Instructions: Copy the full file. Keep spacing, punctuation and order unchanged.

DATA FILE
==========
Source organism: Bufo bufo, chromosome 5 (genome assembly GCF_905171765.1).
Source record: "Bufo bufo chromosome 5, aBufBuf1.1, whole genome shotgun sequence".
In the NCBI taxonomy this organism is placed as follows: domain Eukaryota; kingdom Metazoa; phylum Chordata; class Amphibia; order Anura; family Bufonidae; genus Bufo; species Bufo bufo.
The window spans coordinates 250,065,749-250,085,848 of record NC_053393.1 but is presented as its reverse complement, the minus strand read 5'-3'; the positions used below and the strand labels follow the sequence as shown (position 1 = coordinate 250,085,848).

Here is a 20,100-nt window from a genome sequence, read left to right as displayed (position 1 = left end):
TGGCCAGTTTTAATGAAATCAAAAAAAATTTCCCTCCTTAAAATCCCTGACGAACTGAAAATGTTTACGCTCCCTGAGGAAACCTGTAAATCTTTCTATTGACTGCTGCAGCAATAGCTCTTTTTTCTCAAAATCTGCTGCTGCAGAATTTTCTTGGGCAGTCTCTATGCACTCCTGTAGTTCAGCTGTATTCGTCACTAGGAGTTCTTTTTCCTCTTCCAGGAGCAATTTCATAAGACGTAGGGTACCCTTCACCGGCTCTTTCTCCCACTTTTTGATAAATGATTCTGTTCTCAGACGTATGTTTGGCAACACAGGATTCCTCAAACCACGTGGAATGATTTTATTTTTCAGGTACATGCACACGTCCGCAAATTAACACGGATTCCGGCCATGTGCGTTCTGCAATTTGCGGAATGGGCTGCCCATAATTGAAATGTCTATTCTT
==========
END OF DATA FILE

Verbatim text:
Source organism: Bufo bufo, chromosome 5 (genome assembly GCF_905171765.1).
Source record: "Bufo bufo chromosome 5, aBufBuf1.1, whole genome shotgun sequence".
In the NCBI taxonomy this organism is placed as follows: domain Eukaryota; kingdom Metazoa; phylum Chordata; class Amphibia; order Anura; family Bufonidae; genus Bufo; species Bufo bufo.
The window spans coordinates 250,065,749-250,085,848 of record NC_053393.1 but is presented as its reverse complement, the minus strand read 5'-3'; the positions used below and the strand labels follow the sequence as shown (position 1 = coordinate 250,085,848).

Here is a 20,100-nt window from a genome sequence, read left to right as displayed (position 1 = left end):
TGGCCAGTTTTAATGAAATCAAAAAAAATTTCCCTCCTTAAAATCCCTGACGAACTGAAAATGTTTACGCTCCCTGAGGAAACCTGTAAATCTTTCTATTGACTGCTGCAGCAATAGCTCTTTTTTCTCAAAATCTGCTGCTGCAGAATTTTCTTGGGCAGTCTCTATGCACTCCTGTAGTTCAGCTGTATTCGTCACTAGGAGTTCTTTTTCCTCTTCCAGGAGCAATTTCATAAGACGTAGGGTACCCTTCACCGGCTCTTTCTCCCACTTTTTGATAAATGATTCTGTTCTCAGACGTATGTTTGGCAACACAGGATTCCTCAAACCACGTGGAATGATTTTATTTTTCAGGTACATGCACACGTCCGCAAATTAACACGGATTCCGGCCATGTGCGTTCTGCAATTTGCGGAATGGGCTGCCCATAATTGAAATGTCTATTCTT